Growing roo numbers spark call for a cull
The region’s worsening kangaroo plague has residents asking why the State Government isn’t acting to cull the animals.
Concerns were highlighted by the death of a motorcyclist who collided with a kangaroo in Cowaramup last fortnight and a similar crash in Dawesville that injured another rider.
Margaret River Kangaroo Control operator Peter Stonehouse said the State Government should be investing in kangaroo meat processing facilities instead of importing human-grade meat.
“There’s no longer a local meat market, and if they’re not culled, they’ll continue to breed,” he said. “Here to Albany it’s green most of the year, so breed they will. Our kangaroo is the best in the country because of all our green grass.
But all our human-consumption kangaroo is imported from over east.” The Department of Biodiversity, Conservation and Attractions told the Times kangaroo densities had remained “relatively stable over the past 10 years”, but Margaret River-based MLC Steve Thomas said kangaroo populations were definitely increasing.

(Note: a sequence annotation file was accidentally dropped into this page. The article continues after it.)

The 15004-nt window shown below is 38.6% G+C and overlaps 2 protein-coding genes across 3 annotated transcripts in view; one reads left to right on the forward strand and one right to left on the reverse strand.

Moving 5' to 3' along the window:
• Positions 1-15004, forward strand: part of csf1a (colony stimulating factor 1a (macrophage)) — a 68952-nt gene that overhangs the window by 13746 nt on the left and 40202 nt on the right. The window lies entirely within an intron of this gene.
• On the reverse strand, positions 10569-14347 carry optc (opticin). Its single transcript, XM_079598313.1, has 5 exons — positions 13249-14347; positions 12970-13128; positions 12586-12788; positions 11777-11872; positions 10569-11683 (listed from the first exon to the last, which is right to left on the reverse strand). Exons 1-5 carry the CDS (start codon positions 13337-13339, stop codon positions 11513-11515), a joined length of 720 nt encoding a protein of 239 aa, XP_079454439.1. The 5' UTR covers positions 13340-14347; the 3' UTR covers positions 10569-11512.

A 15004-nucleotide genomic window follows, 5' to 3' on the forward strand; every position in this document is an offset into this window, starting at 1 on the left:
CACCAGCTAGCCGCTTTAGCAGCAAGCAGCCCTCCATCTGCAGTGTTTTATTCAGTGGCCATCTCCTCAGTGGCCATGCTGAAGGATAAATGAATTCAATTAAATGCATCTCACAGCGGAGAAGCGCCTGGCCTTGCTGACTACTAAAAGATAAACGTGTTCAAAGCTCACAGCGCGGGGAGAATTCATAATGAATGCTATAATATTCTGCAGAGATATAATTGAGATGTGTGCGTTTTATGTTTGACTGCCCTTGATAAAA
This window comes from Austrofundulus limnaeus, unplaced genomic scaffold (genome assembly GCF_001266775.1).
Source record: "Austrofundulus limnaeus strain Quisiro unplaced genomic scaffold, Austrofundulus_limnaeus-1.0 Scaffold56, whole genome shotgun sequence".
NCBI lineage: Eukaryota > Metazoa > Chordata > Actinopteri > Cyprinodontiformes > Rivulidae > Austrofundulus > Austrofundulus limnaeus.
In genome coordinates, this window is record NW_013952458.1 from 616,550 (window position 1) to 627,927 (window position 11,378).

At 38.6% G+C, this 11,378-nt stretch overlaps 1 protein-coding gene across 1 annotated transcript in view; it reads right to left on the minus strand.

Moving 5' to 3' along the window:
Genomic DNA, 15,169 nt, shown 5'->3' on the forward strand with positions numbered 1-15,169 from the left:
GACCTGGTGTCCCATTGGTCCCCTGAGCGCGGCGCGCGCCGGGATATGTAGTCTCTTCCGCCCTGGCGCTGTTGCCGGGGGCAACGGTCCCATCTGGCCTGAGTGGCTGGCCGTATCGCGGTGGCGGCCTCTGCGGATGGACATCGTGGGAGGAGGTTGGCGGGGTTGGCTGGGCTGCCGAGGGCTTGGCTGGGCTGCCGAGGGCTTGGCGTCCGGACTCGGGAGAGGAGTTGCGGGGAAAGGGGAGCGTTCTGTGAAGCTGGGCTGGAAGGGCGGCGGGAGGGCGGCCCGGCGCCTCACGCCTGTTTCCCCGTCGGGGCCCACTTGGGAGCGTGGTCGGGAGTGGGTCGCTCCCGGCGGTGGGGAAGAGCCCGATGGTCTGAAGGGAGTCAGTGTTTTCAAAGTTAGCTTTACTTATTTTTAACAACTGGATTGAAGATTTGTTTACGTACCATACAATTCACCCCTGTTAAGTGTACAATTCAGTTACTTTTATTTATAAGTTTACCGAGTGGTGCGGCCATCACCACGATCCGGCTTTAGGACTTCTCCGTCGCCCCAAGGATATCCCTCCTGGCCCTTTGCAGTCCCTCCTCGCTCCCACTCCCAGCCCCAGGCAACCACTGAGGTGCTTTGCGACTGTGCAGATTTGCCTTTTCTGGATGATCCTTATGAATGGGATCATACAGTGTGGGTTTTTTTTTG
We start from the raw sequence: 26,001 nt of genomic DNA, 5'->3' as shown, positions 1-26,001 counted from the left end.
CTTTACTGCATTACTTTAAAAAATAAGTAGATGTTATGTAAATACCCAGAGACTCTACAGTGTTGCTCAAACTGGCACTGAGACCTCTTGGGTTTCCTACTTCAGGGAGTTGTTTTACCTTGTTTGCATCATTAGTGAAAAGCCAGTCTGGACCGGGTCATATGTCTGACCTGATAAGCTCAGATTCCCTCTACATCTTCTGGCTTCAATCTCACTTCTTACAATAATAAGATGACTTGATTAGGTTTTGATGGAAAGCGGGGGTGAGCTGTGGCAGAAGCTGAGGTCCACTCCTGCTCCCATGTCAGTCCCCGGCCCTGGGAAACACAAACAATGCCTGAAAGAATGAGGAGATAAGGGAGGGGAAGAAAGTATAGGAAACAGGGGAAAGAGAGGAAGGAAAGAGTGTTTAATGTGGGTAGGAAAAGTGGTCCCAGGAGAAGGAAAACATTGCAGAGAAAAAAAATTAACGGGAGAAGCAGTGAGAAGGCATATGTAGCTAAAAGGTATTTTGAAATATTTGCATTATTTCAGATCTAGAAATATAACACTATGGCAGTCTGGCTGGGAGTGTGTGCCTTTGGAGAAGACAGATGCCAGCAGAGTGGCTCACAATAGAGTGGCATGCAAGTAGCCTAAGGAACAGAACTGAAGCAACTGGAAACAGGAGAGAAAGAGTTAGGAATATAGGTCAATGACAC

As a former veterinarian, the shadow minister for environment said the increase was the outcome of a healthy seven-year breeding cycle, with feral roos damaging farms and State forest.
“Summer rainfall over the past two years and healthy pastures mean the kangaroos have a great source of nutrition that’s beneficial to their breeding habit,” Dr Thomas said.
“The (DBCA) are meant to manage kangaroos in national parks and State forest, and the (Department of Primary Industries and Regional Development) deal with farms and vineyards where kangaroos are a pest.
“Regardless, a population control is required. Although they’re native, they are doing a great deal of damage to the new growth and regeneration in our State forests.”
Last year, the Times reported a decision by pet food manufacturers to cease sourcing local kangaroos removed a market-driven mechanism for keeping roo numbers manageable. Dr Thomas echoed Mr Stonehouse’s concerns about the lack of meat processing facilities and said the State Government was “wasting resources” not using local shooters. Mr Stonehouse said there were more than 380 WA shooters out of work “because there’s no local market for kangaroo meat”.
The DBCA told the Times it did not “generally undertake culling on land they manage, but issue damage licences to private property owners on a case-by-case basis”.
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